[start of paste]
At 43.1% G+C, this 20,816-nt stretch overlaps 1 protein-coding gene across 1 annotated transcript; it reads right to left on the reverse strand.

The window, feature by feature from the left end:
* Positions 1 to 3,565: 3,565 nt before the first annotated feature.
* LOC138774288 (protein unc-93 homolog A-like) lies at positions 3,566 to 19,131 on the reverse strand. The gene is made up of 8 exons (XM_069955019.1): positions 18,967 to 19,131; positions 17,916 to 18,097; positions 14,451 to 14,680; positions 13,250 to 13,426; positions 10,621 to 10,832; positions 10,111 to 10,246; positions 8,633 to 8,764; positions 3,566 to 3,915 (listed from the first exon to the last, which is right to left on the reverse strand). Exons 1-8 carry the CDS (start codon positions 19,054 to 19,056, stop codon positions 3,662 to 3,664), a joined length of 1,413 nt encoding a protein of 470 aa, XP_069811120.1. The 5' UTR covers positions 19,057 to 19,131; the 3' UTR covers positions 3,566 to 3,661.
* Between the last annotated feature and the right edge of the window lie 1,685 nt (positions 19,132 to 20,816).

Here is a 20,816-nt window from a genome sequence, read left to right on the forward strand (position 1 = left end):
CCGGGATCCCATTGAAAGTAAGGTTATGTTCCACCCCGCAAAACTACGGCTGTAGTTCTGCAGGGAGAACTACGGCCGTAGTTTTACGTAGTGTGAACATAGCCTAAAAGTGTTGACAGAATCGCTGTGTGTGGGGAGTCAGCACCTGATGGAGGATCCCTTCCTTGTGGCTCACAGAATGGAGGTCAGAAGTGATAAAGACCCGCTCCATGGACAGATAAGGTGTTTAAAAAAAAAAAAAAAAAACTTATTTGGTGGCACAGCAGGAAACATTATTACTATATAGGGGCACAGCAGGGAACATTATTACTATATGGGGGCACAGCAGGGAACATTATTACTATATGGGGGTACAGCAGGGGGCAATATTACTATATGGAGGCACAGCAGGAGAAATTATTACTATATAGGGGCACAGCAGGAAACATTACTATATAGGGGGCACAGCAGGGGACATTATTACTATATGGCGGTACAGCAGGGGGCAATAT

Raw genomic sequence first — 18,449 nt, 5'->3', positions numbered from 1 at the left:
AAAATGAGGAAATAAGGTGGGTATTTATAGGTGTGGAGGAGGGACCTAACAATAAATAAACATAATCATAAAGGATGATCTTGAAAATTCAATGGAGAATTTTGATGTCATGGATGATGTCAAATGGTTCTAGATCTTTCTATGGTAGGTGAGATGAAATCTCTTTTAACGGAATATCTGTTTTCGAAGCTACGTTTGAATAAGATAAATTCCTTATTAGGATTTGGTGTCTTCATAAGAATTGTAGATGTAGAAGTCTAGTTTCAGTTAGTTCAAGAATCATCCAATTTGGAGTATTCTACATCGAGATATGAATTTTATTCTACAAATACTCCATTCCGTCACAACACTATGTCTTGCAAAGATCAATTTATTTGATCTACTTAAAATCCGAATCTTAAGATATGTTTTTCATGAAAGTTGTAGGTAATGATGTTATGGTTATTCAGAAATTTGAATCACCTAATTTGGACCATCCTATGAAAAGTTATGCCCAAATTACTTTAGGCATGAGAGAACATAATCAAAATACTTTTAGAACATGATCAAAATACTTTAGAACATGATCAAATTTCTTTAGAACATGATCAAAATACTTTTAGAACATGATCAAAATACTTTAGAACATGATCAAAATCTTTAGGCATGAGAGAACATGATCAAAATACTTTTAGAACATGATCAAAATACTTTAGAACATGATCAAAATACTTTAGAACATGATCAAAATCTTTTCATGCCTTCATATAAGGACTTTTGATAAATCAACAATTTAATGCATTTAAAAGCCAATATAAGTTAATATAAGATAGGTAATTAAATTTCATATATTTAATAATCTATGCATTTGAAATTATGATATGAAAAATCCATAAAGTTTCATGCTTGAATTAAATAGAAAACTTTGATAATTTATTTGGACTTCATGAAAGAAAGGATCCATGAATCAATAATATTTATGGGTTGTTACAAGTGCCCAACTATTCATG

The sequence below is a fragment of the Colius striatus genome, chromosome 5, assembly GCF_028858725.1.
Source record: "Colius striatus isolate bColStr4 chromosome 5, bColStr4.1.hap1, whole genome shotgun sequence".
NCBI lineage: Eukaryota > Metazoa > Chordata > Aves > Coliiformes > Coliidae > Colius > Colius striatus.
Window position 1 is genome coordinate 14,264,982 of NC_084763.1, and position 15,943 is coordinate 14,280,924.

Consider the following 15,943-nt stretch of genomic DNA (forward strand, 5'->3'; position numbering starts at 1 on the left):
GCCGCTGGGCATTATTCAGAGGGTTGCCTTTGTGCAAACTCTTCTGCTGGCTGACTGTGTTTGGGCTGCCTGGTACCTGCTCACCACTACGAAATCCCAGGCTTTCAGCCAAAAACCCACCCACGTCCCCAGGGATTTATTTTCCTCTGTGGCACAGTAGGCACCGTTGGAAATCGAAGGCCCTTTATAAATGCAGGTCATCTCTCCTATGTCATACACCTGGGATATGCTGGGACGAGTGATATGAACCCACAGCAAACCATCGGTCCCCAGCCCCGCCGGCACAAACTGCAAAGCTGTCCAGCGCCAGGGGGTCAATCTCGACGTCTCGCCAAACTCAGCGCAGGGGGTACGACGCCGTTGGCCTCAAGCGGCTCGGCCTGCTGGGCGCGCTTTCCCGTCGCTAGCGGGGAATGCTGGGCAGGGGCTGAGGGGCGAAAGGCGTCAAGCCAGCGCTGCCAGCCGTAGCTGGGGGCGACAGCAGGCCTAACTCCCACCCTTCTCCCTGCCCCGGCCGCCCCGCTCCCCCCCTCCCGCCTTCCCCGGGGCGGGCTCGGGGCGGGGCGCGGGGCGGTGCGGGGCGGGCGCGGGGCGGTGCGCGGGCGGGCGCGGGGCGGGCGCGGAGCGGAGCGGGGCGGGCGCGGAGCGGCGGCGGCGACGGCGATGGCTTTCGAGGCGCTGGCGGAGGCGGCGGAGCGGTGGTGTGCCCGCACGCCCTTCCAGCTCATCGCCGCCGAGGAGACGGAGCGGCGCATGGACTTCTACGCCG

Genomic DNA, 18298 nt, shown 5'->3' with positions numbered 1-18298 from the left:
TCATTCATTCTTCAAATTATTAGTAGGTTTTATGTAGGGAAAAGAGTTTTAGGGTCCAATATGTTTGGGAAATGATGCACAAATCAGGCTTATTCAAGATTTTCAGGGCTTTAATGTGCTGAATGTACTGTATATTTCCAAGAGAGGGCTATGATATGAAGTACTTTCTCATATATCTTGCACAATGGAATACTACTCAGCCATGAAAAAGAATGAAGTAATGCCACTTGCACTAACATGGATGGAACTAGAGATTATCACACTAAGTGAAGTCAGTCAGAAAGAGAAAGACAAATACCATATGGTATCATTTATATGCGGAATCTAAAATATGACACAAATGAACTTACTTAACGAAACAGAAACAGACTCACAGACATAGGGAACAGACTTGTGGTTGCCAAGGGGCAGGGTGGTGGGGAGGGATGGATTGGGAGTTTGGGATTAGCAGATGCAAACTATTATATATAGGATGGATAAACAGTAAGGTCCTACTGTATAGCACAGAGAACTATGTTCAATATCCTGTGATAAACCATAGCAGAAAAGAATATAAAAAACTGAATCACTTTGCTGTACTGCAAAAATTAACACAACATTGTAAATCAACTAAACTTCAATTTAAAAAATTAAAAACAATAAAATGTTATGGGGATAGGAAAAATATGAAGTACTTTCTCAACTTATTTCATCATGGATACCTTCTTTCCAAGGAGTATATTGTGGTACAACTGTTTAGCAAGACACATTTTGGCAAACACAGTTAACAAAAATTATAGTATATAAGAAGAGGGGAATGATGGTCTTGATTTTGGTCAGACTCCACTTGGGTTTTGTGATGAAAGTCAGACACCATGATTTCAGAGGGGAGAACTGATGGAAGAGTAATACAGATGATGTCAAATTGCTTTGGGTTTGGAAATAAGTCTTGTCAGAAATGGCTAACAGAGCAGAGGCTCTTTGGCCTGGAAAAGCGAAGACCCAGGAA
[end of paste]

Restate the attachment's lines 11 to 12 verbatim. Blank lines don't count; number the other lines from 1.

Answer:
Source record: "Colius striatus isolate bColStr4 chromosome 5, bColStr4.1.hap1, whole genome shotgun sequence".
NCBI lineage: Eukaryota > Metazoa > Chordata > Aves > Coliiformes > Coliidae > Colius > Colius striatus.